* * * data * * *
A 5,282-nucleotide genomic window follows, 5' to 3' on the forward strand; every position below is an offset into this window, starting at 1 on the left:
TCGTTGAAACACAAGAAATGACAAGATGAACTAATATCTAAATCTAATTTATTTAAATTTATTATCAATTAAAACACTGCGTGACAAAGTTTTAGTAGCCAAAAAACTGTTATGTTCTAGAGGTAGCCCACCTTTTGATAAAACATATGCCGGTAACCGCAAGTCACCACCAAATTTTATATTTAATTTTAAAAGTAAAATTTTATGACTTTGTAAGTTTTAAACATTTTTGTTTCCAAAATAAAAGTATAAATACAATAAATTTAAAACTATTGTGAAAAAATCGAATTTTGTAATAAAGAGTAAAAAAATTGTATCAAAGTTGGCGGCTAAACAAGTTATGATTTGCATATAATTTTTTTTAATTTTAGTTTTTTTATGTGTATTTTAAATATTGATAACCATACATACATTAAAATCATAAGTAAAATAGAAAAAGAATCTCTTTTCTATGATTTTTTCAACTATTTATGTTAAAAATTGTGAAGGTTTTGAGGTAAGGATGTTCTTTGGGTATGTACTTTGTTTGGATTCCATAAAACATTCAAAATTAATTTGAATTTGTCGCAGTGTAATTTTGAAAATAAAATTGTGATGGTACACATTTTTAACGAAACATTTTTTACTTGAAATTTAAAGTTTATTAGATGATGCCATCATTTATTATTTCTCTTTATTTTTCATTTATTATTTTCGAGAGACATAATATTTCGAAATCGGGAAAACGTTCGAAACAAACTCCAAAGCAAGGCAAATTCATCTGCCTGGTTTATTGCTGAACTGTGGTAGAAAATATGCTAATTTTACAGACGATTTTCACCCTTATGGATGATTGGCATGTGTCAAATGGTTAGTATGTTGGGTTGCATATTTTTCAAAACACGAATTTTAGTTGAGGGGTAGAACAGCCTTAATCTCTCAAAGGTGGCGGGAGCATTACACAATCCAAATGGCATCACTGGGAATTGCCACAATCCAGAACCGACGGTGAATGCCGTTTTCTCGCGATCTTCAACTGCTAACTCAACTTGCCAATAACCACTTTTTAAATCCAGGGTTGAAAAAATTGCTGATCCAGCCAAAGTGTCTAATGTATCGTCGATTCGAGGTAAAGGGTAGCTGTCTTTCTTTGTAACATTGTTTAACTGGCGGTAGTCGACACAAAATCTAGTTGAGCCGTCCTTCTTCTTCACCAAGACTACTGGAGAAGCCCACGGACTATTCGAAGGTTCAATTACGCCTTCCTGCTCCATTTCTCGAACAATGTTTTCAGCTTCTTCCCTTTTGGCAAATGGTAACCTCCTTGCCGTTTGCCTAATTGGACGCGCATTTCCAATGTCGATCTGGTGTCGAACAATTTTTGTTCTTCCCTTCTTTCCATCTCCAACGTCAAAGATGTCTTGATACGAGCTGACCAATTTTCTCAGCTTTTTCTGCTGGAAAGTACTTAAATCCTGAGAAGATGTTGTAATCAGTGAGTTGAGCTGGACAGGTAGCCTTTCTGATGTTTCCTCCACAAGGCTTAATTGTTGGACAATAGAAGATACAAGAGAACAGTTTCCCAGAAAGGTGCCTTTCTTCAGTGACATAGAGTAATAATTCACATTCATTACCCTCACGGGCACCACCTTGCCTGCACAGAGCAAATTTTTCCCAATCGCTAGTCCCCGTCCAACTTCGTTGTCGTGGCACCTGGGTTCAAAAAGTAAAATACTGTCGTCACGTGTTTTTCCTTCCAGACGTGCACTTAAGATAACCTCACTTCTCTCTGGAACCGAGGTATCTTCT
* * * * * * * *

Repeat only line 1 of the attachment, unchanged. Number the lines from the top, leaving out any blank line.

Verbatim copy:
A 5,282-nucleotide genomic window follows, 5' to 3' on the forward strand; every position below is an offset into this window, starting at 1 on the left: